Strategies to Combat Proteolysis
During the past two decades various strategies have been developed and tested to reduce the proteolytic activity in a variety of plant expression systems to increase accumulation levels of recombinant biopharmaceuticals. The following sections describe these efforts in more detail and an overview of the different approaches to reduce the proteolytic activity in plant tissue and cell cultures is provided in Table 1.
Supplementation of Stabilizing Agents
The use of suspension cultures for plant cells and organs to produce recombinant proteins enables the addition of protein-stabilizing agents to the culture medium. It has been demonstrated that the heavy chain of a murine IgG1 antibody could be stabilized in the spent culture medium of tobacco hairy roots by the addition of gelatin or polyvinylpyrrolidone (PVP), thereby increasing the production level up to nine-fold (Wongsamuth and Doran, 1997). Similarly the accumulation level of the anti-vitronectin human IgG1λ mAb M12 in the culture medium of hairy roots increased twofold when PVP was added to the culture medium (Häkkinen et al., 2014). The addition of PVP to the culture medium of transgenic tobacco NT-1 cells expressing a murine IgG1 antibody led even to a 35-fold increase in antibody heavy chain accumulation in the culture medium (LaCount et al., 1997). By supplementing the culture medium of transgenic tobacco NT-1 cells with bovine serum albumin, a two-fold increase in the accumulation of extracellular human GM-CSF was achieved (James et al., 2000). Likewise, the addition of human serum albumin to the culture medium of transgenic moss (Physcomitrella patens) cells expressing the human vascular endothelial growth factor enhanced its production levels three-fold (Baur et al., 2005). Whether the above-mentioned substances exert an inhibitory effect on proteolytic enzymes has not yet been analyzed, but the proteinaceous substances might act as an alternative substrate for extracellular proteases, thereby stabilizing the protein of interest.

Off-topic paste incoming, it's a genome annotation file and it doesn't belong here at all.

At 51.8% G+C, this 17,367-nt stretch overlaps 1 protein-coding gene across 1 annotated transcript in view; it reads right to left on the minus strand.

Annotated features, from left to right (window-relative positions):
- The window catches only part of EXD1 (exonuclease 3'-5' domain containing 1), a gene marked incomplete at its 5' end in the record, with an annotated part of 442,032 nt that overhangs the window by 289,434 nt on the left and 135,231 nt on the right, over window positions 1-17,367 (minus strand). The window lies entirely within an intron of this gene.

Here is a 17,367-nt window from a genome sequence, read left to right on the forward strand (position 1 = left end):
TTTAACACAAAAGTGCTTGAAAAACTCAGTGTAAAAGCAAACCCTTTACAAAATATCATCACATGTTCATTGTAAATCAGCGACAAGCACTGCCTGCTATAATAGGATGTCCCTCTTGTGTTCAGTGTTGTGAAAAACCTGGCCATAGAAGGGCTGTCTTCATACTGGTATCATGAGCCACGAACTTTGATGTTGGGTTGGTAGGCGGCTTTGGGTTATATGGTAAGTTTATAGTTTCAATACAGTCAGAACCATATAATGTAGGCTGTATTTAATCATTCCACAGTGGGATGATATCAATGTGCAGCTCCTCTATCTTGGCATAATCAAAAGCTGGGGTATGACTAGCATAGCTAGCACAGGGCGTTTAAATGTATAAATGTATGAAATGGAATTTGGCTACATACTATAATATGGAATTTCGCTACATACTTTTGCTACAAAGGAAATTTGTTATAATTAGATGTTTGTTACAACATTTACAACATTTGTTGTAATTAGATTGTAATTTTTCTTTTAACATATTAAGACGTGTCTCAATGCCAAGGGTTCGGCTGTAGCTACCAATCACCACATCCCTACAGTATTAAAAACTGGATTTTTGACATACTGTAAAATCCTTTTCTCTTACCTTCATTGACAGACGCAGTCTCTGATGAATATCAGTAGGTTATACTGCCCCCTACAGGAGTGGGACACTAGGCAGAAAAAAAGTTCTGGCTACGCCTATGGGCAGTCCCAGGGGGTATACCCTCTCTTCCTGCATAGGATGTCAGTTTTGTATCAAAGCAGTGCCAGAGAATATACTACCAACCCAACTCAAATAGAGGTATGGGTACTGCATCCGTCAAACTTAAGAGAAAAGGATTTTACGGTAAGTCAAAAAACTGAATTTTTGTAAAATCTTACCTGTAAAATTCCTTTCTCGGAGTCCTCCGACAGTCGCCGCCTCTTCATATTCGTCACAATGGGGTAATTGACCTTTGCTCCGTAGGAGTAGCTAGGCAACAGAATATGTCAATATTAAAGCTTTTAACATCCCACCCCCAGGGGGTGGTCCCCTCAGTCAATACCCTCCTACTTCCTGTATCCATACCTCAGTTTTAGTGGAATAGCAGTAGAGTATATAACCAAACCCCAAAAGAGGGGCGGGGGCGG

Co-Expression of Protease Inhibitors